Lanier said the donation came from another plaintiffs' attorney who had been watching the case in the courtroom. He told the AP:
"Isn't that wild?" Lanier said. "I've never had anything like that happen before."Wild, and also convenient. As BNET noted July 24, the case was described as "very tough" by the judge. The plaintiff's family claimed Neurontin was prescribed off-label for their daughter, Susan Bulger, who killed herself. The anti-seizure drug was not indicated for depression. But the dead woman had attempted suicide before and had a history of mental problems. The case was probably a loser for Lanier. The real mystery is why he decided to bring it in the first place.
Pfizer can breathe a sigh of relief, too. The first witness, former Pfizer drug sales rep David Franklin, told the court he was stalked by a Pfizer pflunky. AmLaw:
He told the courtroom that the day before trial, a private investigator hired by Pfizer came to his house, blocked the driveway, and would not leave until his wife called the police. After Franklin's testimony -- during which he said that the private investigator had yelled at his wife and frightened his young daughter -- Judge Saris told [Pfizer lawyer William Ohlemeyer of Boies, Schiller & Flexner] that "no one should be going after Dr. David Franklin anymore."Ohlmeyer confirmed the incident to the AP:
"It sounds like this didn't happen the way it should have happened," Ohlemeyer said. "We apologized to (Franklin) for what happened."Having performed The Great Escape -- the settlement truncates any more entertaining testimony about what else Pfizer's spies might have gotten up to in the case -- Kindler then decided to open his mouth. Bloomberg:
"We are pleased to have been vindicated in this case," Jeffrey Kindler, chief executive officer of New York-based Pfizer, said in a phone interview on Bloomberg Television today. Neurontin has been "prescribed to treat millions of patients safely and effectively for many, many years and it's been widely studied for more than two decades," he said."Vindicated?" Lanier didn't like that:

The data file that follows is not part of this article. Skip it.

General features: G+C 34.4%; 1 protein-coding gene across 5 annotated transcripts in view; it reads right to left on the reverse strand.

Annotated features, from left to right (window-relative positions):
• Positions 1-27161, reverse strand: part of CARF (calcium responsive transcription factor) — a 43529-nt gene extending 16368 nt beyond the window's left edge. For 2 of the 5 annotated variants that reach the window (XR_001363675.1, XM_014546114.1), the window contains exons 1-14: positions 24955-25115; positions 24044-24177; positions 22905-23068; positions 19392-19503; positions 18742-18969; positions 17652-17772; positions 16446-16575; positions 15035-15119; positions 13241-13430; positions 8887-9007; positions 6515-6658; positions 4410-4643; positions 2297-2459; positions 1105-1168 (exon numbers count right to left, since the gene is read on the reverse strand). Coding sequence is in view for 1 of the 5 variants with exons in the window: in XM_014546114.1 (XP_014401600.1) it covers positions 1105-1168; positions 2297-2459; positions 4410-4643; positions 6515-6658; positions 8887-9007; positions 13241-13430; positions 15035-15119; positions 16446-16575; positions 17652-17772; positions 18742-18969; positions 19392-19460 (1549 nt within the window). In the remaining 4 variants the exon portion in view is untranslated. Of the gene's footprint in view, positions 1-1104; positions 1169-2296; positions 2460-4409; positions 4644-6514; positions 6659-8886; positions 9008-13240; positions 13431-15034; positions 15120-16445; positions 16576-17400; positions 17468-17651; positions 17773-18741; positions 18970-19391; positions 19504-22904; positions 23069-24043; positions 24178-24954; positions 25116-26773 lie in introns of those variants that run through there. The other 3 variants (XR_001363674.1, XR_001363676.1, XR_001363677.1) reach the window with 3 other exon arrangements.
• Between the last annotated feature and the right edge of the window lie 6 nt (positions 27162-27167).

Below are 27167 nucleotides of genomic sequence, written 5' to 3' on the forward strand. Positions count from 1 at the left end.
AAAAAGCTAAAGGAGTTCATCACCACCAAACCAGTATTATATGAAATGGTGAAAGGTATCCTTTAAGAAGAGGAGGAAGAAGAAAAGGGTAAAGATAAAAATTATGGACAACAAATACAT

Kindler's comments are "outrageous," Lanier said. "All Pfizer got today was a six-month stay of execution. We have 1,200 more of these cases to go."In a media battle, the freewheeling Lanier will beat Kindler every day of the week. The company had made a great case that Neurontin was the least of Bulger's problems. The plaintiff was so unsympathetic that the judge even had to warn the jury that she was not related to Boston gangster Whitey Bulger. Kindler should stick to winning these things on the facts. The "vindication" here only sets the company up for more difficult cases to come.
- What Docs Didn't Know About Pfizer's Neurontin
- Wyeth Q2: Ah! So That's Why Pfizer's Buying This Company
- Pfizer Q2: All But 3 Drugs in Decline; R&D Spend Lowest Since 2007
- Did Pfizer Violate Foreign Corrupt Practices Act in Philippine "Bribe" Flap?
- Pfizer Exec Gets 6 Months' Home Confinement for Off-Label Bextra Sales
- Pfizer Will Fall Under Philippines Price Control; Company Ads Deny "Bribe" Attempt
- "Bribe" or No, Pfizer May Get Its Way in Philippines
- Pfizer "Bribe" Scandal in Philippines Heats Up; Company Offered Posters to the President
- UPDATED: Pfizer Accused of "Bribe" to Stave Off Price Control Law in Philippines
- Pfizer Catches Flak for Giving Drug Discounts to Some But Not All Filipinos
- Pfizer to Close S.F. Biotech Center in Favor of Unit Accused in Patent Suit
- Pfizer Patent Suit Could Make Elan Bapineuzamab Talks Go a Whole Lot Easier
- Pfizer's Foreign Viagra Ads: Mailman Jokes; Space Sperm and the Fountain of Youth